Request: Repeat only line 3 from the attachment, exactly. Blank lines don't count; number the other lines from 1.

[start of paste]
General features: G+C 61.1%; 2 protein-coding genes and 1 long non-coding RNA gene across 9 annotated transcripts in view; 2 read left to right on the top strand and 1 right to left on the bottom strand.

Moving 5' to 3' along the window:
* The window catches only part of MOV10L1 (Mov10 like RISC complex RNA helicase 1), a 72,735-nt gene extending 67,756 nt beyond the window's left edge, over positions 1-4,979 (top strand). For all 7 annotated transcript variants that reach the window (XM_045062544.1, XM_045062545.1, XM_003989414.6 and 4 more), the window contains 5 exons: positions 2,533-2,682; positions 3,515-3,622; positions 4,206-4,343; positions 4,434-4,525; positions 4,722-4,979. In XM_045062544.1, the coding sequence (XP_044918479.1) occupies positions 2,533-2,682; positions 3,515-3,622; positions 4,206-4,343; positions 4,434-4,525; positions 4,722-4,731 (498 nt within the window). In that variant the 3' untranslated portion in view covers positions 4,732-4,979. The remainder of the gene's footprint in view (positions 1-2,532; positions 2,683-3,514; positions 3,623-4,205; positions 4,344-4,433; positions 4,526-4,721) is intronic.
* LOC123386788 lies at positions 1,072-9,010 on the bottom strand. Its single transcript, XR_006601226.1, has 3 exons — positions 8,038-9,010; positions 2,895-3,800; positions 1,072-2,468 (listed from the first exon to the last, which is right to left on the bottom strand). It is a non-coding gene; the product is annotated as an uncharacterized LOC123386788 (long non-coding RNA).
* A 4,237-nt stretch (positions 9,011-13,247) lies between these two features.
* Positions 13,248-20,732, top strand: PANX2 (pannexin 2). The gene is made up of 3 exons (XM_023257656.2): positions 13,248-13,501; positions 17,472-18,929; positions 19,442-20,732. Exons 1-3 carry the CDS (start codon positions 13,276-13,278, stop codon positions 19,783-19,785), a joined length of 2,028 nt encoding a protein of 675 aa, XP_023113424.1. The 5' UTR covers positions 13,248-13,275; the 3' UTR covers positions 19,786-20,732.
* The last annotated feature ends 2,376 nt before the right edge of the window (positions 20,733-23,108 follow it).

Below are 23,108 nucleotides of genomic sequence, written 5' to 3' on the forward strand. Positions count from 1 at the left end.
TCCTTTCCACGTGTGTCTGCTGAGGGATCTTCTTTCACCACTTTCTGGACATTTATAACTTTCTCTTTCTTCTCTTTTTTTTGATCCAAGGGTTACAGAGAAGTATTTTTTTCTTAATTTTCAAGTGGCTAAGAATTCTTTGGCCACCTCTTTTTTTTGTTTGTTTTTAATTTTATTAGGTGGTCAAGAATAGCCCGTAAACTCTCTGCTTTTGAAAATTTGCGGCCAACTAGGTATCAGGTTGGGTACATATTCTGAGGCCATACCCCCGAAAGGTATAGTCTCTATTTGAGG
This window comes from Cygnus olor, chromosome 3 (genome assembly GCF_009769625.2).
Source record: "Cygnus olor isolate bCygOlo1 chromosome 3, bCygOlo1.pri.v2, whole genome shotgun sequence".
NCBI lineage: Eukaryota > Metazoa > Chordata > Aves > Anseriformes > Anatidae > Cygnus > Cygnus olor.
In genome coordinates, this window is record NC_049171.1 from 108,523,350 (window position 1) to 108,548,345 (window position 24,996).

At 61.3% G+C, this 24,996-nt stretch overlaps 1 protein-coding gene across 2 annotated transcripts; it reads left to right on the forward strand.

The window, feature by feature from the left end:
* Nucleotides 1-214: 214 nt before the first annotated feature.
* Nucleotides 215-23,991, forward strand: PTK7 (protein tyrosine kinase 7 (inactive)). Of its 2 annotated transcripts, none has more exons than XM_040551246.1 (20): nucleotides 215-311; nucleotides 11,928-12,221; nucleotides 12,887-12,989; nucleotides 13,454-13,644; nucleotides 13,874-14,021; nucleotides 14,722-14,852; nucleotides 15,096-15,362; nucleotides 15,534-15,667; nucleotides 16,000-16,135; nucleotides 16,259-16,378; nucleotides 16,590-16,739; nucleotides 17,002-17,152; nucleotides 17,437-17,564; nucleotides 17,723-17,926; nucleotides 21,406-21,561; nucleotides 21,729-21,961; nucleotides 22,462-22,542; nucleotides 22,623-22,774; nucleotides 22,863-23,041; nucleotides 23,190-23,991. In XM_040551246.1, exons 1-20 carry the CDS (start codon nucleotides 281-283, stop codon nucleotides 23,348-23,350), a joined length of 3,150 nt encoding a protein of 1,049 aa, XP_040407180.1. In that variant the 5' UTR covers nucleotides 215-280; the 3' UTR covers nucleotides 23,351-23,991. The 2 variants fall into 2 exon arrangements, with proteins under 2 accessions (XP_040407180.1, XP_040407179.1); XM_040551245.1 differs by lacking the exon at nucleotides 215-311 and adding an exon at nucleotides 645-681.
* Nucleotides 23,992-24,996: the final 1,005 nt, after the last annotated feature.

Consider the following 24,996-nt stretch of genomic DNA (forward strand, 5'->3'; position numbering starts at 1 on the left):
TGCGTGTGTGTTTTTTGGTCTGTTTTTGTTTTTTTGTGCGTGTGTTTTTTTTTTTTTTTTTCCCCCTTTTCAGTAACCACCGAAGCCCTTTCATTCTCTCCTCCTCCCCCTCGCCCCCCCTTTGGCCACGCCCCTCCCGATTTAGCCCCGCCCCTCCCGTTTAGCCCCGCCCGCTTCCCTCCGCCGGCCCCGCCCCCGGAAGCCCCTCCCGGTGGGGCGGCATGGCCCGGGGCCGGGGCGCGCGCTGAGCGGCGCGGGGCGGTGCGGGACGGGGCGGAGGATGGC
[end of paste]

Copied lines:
* The window catches only part of MOV10L1 (Mov10 like RISC complex RNA helicase 1), a 72,735-nt gene extending 67,756 nt beyond the window's left edge, over positions 1-4,979 (top strand). For all 7 annotated transcript variants that reach the window (XM_045062544.1, XM_045062545.1, XM_003989414.6 and 4 more), the window contains 5 exons: positions 2,533-2,682; positions 3,515-3,622; positions 4,206-4,343; positions 4,434-4,525; positions 4,722-4,979. In XM_045062544.1, the coding sequence (XP_044918479.1) occupies positions 2,533-2,682; positions 3,515-3,622; positions 4,206-4,343; positions 4,434-4,525; positions 4,722-4,731 (498 nt within the window). In that variant the 3' untranslated portion in view covers positions 4,732-4,979. The remainder of the gene's footprint in view (positions 1-2,532; positions 2,683-3,514; positions 3,623-4,205; positions 4,344-4,433; positions 4,526-4,721) is intronic.